Comment: Compared to other countries we can find very few cases in credit card cheating.
Sri Lanka and South Indian food share a lot in common, and many local restaurants will describe their menus as Sri Lankan & South Indian. There are a number of regional variations though, the different types of hopper, devilled prawns/cuttlefish/chicken/etc. and the common fiery addition to any curry, pol sambol made of grated coconut, red chilli powder and lime juice.
The food is very cheap generally, with a cheap meal costing about a dollar. The most expensive, tourist-orientated places seldom charge more than ten dollars. The staple food of Sri Lankans is rice and curry – a massive mound of rice surrounded by various curries and delicacies. If you want to eat a cheap lunch you can follow the Sri Lankan crowds and duck into any of a million small cafes, confusingly called ‘Hotels’. These normally sell a rice and curry packet, as well as ‘short eats’, a collection of spicy rolls. This is ideal for backpackers and those who want to get past the touristy hotels selling burnt chicken and chips – you’re charged by how much you eat, and unless you’re absolutely ravenous it probably won’t cost over a dollar.
If you are taking road trips outside Colombo, there are endless options for places to stop on the road for lunch. Rest houses and hotels along major roads throughout Sri Lanka have good restaurants, and will offer both Sri Lankan and Western menus. If you are less adventurous, you can easily get good sandwiches and soups at these restaurants. These places have excellent rice and curry plates, and you will be served many different types of curries over an extremely generous portion of rice. These meals are extremely delicious and will leave you full and happy at the end of the meal. Eating will definitely be a memorable experience in Sri Lanka.
In Sri Lanka Water from the tap is not considered to be safe to drink in the country. However if you are using bottled water (1.5 litre for 60-70 LKR in March 2012) please make sure SLS (Sri Lanka Standard Institute) label is present. Also in some parts of the country you’ll find hard water due to the high presence of lime in the soil. Fresh milk, due to the climate, spoils easily, and so is often very expensive. Powdered milk, however, is safe and is often substituted.
Thambili the juice from King Coconut, is very refreshing. It’s sold at the side of streets throughout the island, you know it’s clean as the coconut is cut open in front of you and it’s cheaper than bottled drinks at about R30/- each.
Soft drinks are available almost everywhere, normally in dusty-looking glass bottles. The local producer, Elephant, make a range of interesting drinks – try the ginger beer and cream soda.
“Coca Cola” and “Pepsi” also available in large and small sizes (plastic bottles) including several local soft drink brands – all available at rapidly multiplying supermarkets all across the country and grocery shops.
The most common local beer is Lion Lager (140 LKR in “wine shops” or 200-300 LKR in restaurants in March 2012). For something a bit different try Lion Stout. It is characterized by it’s tar-like oiliness of body and chocolate finish. Other brews include Three Coins, which is brewed by the Mt Lavinia hotel chain, allegedly to a Belgian recipe.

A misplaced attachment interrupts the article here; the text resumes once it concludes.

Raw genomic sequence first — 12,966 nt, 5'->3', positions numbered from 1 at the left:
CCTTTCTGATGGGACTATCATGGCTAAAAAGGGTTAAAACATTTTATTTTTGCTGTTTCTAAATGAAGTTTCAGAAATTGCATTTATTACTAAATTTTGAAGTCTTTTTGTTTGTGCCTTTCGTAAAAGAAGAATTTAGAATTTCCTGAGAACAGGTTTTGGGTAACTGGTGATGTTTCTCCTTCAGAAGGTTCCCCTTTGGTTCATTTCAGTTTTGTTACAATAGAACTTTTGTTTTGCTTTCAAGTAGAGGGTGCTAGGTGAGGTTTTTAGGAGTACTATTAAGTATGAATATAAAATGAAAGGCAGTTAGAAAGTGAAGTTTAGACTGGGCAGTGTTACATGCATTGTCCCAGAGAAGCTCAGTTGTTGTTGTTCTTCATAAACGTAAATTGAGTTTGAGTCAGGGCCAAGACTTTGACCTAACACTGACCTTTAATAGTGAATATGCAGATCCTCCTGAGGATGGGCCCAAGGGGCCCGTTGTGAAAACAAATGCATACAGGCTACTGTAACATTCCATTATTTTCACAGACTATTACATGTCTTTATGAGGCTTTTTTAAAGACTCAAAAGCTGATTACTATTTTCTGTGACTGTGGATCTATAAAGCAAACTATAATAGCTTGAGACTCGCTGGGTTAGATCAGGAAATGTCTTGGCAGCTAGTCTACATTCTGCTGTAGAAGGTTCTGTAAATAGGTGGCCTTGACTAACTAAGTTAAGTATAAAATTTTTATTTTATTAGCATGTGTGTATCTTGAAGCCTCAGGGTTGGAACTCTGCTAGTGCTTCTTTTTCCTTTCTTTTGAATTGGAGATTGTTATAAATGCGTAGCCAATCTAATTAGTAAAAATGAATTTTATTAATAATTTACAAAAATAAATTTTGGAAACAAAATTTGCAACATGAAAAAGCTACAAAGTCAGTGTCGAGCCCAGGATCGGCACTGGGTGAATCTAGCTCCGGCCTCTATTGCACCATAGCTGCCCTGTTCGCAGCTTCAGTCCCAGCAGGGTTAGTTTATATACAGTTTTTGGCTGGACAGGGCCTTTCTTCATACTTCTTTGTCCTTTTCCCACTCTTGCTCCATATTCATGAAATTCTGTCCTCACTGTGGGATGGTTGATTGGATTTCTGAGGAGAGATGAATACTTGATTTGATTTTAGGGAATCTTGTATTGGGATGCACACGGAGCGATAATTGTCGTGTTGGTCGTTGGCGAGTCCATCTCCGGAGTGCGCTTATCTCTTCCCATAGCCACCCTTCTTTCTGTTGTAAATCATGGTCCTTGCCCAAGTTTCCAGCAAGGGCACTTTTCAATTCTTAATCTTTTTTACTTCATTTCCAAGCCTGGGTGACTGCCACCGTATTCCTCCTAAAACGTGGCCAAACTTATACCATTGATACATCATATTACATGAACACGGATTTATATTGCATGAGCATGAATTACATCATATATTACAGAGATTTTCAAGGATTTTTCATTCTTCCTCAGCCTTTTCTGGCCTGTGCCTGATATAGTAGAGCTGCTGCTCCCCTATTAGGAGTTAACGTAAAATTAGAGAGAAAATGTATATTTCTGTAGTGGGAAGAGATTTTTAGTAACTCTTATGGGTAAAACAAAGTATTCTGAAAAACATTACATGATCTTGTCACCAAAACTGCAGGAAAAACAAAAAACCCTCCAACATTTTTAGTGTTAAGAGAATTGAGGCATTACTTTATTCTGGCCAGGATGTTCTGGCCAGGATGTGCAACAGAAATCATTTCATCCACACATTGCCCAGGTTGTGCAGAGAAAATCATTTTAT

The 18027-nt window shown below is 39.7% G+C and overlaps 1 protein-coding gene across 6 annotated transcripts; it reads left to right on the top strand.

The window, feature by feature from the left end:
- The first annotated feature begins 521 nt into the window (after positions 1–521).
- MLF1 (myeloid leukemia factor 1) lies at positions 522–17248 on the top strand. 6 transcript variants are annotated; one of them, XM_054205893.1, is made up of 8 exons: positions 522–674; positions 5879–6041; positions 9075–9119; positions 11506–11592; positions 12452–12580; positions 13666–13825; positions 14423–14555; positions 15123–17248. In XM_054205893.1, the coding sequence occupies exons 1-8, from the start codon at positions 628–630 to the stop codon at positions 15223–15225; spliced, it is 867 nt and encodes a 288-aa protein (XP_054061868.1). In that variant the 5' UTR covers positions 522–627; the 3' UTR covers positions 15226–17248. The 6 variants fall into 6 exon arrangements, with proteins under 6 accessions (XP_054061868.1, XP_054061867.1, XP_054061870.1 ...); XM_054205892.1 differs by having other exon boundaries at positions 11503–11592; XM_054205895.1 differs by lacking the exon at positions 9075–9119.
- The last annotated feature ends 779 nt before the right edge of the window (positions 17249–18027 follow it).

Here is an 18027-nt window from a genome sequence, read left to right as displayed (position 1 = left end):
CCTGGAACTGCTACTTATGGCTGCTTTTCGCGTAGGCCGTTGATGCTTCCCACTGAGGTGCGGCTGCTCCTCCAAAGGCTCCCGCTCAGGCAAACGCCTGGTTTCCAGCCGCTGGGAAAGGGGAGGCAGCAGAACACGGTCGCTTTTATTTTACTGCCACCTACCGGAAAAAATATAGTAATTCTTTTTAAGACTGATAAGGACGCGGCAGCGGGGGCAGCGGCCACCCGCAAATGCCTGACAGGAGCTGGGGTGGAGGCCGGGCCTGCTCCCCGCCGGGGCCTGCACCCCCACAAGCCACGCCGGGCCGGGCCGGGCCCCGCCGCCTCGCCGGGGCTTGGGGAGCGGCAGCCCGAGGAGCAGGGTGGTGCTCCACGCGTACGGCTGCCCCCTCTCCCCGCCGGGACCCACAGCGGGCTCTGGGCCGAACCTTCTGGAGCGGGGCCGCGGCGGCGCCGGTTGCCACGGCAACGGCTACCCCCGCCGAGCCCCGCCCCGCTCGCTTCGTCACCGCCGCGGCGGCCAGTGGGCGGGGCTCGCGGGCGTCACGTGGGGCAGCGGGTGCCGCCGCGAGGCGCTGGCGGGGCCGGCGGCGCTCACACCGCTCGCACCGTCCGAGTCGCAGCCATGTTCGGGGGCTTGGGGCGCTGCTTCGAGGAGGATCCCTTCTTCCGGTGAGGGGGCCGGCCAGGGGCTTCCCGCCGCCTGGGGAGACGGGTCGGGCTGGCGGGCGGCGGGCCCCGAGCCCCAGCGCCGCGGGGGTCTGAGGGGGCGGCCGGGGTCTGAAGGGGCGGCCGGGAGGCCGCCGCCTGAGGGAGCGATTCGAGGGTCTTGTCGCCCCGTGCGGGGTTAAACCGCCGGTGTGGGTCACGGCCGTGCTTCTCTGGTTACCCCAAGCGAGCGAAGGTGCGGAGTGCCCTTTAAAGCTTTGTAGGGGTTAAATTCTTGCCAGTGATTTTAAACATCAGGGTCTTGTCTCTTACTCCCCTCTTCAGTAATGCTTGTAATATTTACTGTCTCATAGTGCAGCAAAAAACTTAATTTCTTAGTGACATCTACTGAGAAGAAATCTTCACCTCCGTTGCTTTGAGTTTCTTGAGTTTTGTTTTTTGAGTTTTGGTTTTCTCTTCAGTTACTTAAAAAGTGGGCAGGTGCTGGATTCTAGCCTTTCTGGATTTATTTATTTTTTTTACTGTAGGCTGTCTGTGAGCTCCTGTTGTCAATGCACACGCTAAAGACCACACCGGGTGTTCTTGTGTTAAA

The traditional spirit is Arrack, which costs about 4 USD for a bottle, and is often drunk with club soda. The quality can vary depending on how much you want to pay. However, widely recommended brand would be “Old Reserve” and worth paying 7.5 USD for it.
Accommodation in Sri Lanka has been transformed in recent years. What would be recognized as the modern tourist industry began in the 1960s with traditional beach hotels built on the west coast which were aimed primarily at the package holiday crowd and traditional travel operators. But the past decade has brought a major change, with the growth of villas, boutique hotels, and small independent and individualistic properties offering a huge array of choice.
With the end of the civil war and the defeat of the Tamil forces in May 2009, tourist arrivals have been going up,and as there still aren’t a great many decent hotels it’s probably better to book early.
The Elephant Corridor Hotel is located in Sigiriya in the cultural triangle, 4 hours from Colombo. It offers Deluxe Suite, Super Deluxe Suite and Romantic Suite. Some of its facilities and services are OM Wellness Spa, Gym, Hammocks, Private terrace and garden. Guests of Elephant Corridor Sigiriya will find many interesting nearby places to explore: Pothana Lake, Kandalama Hills, Polonnaruwa, Anuradhapura, Elephant Safari, Minneriya elephant watching, Sigiriya Rock Fortress and Dambulla Rock.
- Living Heritage Koslanda, Egodawatte Estate, Naulla, ☎ +94 (0) 779 355 785,. Their bed and breakfast accommodation in Sri Lanka offers rooms equipped with air conditioning, cable television, Wi-Fi access, sitting area, private toilet and bath. Some of its facilities and services are swimming pool, garden, restaurant, coffee shop, parking, WiFi in public areas, laundry service and 24-hour room service.